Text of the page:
War, as defined by the OED, is a continuous process of trying to bring one’s will and that of others into accord; the use of diplomacy, economic pressure (including through multi-national corporations), information operations, social influence and education, and, when necessary, military force. It also includes non-declared and unofficial wars such as guerilla uprisings and terrorist acts, and even culturally evolved and ritualised armed conflict that appear to be independent of any controlling body or state.
It has always been recognised that a war’s ebbs and flows, its fluctuating energy levels and the intensity of its pursuit are its characteristic features. This has prompted comparisons to a dual, a boxing match, or a street fight and the implication that the success of any strategy depends on a combination of courage and stoicism with a willingness to contend in spite of all difficulties. It has also been recognised that unforeseen strategic developments can create uncertainty in decision-making and that friction, such as civil-military disagreements, misreading intelligence or misunderstanding between rivals, can produce setbacks and slowdowns.
The concept of a ‘war’ also has significant implications for morality and the behaviour of those engaging in it. Philosophers have debated its role – from those who argue that morality is discarded by the nature of war, to others who try to remind warriors that they must still be sensitive to moral ends and apply a variety of strictures to avoid falling into sin. Psychologically, going to war, and coming back from it, has been viewed as a psychological transition to a different, more warlike persona, with warriors often performing rites and rituals that symbolise their movement into or out of this ‘state of war’.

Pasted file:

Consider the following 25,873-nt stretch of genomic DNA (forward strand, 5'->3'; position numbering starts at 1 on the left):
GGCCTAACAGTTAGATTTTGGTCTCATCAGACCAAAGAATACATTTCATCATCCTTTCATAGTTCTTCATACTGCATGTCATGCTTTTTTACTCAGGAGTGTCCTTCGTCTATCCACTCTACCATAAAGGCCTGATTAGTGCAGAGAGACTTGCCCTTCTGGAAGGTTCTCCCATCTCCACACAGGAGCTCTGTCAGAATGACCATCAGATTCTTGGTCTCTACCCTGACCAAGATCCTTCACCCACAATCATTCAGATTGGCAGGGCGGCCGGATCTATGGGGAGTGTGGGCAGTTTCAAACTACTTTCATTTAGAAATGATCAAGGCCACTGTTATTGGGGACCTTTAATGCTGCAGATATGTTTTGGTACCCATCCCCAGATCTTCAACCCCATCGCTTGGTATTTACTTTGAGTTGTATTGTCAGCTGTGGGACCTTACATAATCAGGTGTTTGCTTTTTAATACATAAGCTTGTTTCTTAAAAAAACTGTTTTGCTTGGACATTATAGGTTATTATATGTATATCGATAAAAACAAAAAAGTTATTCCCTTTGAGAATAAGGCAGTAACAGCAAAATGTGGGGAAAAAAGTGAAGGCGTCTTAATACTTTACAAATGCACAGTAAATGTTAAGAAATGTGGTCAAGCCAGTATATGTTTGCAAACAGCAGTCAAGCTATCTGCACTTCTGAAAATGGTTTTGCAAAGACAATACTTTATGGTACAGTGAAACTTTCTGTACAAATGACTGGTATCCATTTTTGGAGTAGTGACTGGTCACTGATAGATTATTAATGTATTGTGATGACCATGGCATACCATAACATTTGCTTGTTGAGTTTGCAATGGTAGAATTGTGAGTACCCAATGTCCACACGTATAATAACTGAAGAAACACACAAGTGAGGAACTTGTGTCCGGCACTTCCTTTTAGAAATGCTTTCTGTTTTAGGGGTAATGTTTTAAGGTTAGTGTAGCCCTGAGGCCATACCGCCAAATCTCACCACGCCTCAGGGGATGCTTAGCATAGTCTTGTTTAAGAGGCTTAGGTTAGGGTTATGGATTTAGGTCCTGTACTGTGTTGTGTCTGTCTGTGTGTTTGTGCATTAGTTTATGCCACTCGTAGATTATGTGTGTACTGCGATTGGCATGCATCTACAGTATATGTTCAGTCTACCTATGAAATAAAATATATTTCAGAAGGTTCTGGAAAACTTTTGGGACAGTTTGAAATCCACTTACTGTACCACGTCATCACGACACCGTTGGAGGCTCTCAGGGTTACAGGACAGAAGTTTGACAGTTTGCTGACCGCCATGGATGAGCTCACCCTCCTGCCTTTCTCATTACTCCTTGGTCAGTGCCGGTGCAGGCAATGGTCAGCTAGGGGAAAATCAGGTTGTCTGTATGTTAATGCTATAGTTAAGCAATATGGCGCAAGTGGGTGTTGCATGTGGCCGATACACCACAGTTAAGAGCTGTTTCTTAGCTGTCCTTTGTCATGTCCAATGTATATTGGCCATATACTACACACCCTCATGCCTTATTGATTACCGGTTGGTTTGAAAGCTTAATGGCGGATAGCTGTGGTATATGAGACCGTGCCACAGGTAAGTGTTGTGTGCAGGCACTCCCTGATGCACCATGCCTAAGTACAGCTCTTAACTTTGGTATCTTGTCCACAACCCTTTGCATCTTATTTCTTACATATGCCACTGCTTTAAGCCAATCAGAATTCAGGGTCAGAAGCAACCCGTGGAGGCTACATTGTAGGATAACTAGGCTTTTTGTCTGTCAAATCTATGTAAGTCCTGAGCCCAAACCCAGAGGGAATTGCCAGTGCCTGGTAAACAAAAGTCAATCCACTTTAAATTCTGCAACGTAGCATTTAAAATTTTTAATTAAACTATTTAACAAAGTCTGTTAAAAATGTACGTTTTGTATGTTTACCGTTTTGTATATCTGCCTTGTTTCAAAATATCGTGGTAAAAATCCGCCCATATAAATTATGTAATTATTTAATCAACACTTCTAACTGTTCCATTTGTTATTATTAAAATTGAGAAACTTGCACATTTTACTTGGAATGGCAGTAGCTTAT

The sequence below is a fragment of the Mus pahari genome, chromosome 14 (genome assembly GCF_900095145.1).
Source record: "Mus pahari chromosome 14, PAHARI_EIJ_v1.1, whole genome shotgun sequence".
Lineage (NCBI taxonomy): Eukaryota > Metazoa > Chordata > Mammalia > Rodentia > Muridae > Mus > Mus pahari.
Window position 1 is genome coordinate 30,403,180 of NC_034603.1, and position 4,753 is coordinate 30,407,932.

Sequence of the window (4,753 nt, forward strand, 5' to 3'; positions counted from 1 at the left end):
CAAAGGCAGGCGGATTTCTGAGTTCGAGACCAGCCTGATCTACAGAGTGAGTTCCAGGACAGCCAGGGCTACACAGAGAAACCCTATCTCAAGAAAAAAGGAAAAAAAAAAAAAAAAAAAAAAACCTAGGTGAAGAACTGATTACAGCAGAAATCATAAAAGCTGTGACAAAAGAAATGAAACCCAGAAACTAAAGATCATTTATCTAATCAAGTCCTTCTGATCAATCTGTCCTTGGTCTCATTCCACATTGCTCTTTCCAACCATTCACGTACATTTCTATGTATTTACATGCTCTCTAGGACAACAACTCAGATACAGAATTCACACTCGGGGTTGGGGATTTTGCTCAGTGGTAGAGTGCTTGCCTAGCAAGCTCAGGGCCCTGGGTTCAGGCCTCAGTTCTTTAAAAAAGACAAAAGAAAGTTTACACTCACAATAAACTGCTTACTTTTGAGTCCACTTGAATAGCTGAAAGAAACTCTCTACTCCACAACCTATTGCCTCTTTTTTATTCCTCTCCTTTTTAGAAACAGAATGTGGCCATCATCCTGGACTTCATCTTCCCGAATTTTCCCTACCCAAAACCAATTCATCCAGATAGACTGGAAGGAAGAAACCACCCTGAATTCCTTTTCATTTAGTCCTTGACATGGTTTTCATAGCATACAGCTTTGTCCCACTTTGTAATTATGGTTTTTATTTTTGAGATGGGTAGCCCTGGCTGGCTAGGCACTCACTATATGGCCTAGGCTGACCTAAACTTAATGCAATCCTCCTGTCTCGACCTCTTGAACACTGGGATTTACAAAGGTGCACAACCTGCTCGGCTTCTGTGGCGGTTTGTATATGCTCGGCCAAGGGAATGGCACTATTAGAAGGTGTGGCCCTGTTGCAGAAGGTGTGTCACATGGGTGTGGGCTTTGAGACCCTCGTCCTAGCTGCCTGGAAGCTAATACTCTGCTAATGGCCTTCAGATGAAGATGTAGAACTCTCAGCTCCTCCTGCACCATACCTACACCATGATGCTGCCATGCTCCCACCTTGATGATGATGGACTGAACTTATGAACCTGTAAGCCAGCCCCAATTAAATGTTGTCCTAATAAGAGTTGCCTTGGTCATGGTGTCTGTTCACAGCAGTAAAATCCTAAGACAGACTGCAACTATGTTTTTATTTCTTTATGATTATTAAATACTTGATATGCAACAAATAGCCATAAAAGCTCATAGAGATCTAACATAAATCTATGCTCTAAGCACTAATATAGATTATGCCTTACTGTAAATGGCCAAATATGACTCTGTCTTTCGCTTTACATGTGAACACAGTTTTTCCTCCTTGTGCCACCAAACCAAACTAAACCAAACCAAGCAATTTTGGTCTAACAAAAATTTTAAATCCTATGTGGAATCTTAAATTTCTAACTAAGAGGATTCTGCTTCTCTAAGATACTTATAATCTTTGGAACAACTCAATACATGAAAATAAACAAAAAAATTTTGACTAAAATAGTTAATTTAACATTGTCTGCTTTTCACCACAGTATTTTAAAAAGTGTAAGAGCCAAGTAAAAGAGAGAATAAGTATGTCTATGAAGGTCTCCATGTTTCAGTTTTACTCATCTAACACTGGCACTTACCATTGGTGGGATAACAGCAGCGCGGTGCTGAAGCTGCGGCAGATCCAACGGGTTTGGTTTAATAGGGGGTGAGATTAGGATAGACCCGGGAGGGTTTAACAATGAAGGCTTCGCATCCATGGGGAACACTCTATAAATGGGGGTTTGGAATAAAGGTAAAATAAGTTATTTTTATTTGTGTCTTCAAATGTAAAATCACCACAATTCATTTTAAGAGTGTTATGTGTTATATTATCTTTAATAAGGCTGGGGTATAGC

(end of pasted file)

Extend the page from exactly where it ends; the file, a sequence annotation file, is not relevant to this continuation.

Finally, Malthusian theories have long seen rising populations and scarcity of resources as a cause of violent conflict, while others have sought to address resource allocation and distribution using global governance structures such as the Politeia or the Westphalian state system, or by utilising non-state actors.
In a world that increasingly has been reshaped by new technology, the traditional definition of War can no longer be used to distinguish it from other forms of violence. Nevertheless, this working definition allows for a wider range of analysis, including an examination of the way in which nation-states and non-state actors engage with their neighbours and the global community to impose their wills; utilising all means available to them, including diplomatic relations, economic pressure (including through trade agreements, restrictions and embargoes), information operations, social influence and education, as well as – of course – military force when necessary.